by Marion Nestle

Currently browsing posts about: Canada

Nov 1 2017

It’s NAFTA again: an update

I haven’t said anything about NAFTA since August, but events are moving so quickly in the Trump administration’s attempts to undo this trade agreement with Canada and Mexico that I’m having a hard time keeping up (Politico Morning Agriculture helps).

Also fortunately for anyone interested in this issue, the Haynes and Boone law firm has created the “NAFTA Renegotiation Monitor.”  This tracks the countries’ positions on more than 30 issues under debate. I’m particularly interested in agricultural and phytosanitary (translation: food safety) issues, but this is a great place to find out about any any of them.  This Monitor makes clear what is at stake:

According to Politico,

Trump has vowed to withdraw from the 23-year-old agreement altogether. That would usher in the new isolationist era that he has long threatened, potentially endangering tens of thousands of American jobs that depend on cross-border agreements for everything from manufacturing automobiles to the export of beef… officials made clear they were at an impasse on a number of changes specifically sought by the Trump administration that dovetail with its “America First” agenda. As a result, Canada, Mexico and the United States have agreed to delay their next round of talks by nearly a month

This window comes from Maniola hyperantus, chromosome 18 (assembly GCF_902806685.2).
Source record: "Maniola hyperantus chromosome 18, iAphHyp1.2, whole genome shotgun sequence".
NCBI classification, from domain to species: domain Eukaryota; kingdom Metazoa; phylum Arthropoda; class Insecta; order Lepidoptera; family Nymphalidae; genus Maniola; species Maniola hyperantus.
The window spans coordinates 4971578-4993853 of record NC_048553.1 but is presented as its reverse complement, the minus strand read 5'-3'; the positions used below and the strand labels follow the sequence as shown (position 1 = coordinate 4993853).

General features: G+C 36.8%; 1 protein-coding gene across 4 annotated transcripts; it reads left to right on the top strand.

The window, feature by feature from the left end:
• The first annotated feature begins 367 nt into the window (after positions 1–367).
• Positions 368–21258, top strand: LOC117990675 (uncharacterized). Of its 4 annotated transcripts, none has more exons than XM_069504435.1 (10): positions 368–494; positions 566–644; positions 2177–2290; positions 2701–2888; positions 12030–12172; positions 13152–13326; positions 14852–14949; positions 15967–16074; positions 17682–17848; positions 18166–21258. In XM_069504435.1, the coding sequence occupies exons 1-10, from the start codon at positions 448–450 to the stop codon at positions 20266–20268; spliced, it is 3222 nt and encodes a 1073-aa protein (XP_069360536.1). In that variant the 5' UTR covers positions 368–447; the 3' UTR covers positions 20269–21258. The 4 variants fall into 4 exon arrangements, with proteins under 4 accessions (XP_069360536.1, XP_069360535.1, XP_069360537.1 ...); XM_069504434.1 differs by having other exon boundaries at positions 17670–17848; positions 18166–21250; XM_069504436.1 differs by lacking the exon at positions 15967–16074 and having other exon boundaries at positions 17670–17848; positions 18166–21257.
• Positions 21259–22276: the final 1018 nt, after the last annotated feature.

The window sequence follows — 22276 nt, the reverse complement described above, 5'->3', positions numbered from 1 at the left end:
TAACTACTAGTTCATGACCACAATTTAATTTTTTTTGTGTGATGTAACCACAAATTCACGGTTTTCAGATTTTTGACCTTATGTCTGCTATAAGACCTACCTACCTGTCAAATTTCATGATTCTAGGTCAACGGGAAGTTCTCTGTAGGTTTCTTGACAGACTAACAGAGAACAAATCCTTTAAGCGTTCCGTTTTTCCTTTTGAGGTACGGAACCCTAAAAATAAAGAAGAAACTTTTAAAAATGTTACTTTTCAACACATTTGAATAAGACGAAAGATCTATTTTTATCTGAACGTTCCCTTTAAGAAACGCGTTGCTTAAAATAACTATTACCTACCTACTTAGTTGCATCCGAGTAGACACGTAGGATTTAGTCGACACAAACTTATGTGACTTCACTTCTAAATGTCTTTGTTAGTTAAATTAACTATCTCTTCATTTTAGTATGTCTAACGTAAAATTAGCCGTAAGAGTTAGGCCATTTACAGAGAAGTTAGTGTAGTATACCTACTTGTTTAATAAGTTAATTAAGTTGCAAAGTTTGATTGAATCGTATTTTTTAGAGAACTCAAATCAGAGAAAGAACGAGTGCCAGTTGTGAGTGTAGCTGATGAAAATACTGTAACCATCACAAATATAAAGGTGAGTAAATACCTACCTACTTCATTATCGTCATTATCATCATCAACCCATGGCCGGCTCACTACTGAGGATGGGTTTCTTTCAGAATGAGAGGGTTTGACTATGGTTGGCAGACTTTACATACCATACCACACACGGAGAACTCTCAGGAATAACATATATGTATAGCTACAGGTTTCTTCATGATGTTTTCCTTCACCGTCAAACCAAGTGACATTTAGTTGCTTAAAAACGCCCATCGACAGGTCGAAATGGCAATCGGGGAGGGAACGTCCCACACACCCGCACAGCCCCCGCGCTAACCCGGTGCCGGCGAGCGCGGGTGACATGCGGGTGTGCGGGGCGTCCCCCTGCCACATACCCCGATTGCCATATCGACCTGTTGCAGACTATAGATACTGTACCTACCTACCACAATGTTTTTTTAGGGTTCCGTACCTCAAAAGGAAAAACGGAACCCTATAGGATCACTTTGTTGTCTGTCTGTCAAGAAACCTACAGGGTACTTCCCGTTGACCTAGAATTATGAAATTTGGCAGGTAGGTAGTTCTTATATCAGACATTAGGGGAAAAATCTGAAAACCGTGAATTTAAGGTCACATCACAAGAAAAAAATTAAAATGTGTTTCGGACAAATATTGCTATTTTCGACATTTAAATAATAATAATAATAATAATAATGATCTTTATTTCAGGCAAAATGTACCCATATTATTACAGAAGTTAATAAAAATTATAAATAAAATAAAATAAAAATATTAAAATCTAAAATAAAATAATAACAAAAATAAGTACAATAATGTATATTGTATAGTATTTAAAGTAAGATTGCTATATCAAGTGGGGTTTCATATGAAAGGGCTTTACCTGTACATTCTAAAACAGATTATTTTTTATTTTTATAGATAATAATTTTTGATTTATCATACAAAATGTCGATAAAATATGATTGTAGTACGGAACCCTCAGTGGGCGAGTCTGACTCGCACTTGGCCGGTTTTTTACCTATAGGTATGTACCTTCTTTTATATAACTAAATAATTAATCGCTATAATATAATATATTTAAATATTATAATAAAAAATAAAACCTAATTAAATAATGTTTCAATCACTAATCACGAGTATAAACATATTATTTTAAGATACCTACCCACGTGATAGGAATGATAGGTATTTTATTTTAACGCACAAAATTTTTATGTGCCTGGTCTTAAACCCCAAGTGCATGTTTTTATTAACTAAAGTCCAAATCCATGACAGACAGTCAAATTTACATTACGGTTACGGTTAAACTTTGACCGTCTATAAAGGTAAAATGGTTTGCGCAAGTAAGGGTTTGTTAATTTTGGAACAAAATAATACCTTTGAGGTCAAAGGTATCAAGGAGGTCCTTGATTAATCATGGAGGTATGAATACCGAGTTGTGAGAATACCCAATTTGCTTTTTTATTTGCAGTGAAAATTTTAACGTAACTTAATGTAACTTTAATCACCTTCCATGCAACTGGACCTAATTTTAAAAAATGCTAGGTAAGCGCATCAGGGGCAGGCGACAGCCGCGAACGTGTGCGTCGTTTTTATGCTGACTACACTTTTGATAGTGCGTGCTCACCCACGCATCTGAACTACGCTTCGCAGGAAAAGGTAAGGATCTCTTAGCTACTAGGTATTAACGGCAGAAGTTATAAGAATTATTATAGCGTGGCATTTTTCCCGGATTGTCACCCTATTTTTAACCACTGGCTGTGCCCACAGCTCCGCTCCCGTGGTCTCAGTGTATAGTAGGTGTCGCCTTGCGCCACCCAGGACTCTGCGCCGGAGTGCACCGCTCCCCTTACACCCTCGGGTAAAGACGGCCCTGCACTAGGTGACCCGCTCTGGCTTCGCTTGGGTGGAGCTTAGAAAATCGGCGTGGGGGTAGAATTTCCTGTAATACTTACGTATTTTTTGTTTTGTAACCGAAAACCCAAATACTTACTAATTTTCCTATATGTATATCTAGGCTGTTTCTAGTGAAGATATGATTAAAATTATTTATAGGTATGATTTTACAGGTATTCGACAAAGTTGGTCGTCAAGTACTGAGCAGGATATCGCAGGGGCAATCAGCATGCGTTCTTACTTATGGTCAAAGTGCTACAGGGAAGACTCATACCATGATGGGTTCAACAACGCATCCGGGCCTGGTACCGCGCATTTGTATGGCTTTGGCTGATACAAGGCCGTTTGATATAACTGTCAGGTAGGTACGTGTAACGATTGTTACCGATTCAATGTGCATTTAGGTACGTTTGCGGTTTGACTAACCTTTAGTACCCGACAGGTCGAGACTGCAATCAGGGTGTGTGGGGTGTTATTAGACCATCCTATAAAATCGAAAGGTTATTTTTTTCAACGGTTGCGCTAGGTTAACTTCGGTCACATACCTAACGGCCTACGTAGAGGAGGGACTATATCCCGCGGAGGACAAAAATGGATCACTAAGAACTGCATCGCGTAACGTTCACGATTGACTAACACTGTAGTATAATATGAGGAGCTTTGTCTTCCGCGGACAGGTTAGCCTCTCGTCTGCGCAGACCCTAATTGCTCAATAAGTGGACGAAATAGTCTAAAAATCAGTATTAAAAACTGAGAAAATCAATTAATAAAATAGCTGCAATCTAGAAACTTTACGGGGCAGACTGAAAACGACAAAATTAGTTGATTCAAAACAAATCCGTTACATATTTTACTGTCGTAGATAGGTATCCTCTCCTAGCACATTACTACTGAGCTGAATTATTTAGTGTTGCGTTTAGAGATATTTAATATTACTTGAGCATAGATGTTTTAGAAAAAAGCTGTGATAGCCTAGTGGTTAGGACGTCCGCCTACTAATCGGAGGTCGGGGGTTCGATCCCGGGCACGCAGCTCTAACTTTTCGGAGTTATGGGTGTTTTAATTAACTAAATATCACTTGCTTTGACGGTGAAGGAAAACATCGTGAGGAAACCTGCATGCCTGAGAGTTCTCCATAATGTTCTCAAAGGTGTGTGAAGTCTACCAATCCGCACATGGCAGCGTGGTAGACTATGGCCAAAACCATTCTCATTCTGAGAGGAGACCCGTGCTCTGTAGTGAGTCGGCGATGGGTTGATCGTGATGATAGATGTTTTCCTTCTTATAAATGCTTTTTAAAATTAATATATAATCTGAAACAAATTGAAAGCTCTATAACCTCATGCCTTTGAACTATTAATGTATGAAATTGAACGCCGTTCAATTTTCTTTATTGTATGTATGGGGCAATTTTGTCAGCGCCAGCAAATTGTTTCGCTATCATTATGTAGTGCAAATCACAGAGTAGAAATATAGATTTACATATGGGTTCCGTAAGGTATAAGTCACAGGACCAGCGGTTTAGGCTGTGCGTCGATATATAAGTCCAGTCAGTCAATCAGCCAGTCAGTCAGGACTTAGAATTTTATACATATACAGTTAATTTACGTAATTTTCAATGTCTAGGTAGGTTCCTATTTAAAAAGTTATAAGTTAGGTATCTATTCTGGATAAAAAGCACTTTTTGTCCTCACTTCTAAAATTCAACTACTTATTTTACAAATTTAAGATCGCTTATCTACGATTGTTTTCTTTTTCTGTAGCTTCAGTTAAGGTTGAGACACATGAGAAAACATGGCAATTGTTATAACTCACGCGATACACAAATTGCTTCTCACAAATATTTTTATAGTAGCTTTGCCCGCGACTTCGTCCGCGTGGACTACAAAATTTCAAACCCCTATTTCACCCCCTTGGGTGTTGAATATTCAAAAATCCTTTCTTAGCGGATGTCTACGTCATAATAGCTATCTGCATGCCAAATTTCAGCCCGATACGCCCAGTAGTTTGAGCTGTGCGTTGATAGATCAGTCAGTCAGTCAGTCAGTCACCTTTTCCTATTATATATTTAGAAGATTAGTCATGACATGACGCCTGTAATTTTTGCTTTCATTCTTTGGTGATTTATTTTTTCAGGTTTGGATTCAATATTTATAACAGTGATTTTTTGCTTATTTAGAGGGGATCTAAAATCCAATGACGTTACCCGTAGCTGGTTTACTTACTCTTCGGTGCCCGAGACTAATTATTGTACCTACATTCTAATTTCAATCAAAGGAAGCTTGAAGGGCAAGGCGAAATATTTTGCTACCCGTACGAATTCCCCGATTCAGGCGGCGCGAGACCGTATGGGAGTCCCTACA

The National Association of State Departments of Agriculture (NASDA) and similar groups in Mexico and Canada issued a joint statement calling on their governments to make sure that whatever gets done to NAFTA does not hurt agriculture.

Politico reports that 86 food and agricultural industry groups say that if the Trump administration really does ask Congress to withdraw from NAFTA to pressure Canada and Mexico into meeting U.S. demands (as it has threatened to do, then it risks causing substantial harm to the U.S. economy: “Contracts would be canceled, sales would be lost, able competitors would rush to seize our export markets, and litigation would abound, even before withdrawal would take effect.”

Furthermore, a NAFTA withdrawal would affect specific agriculture sectors.  These effects are outlined in a letter to Commerce Secretary Wilbur Ross signed by numerous agriculture organizations.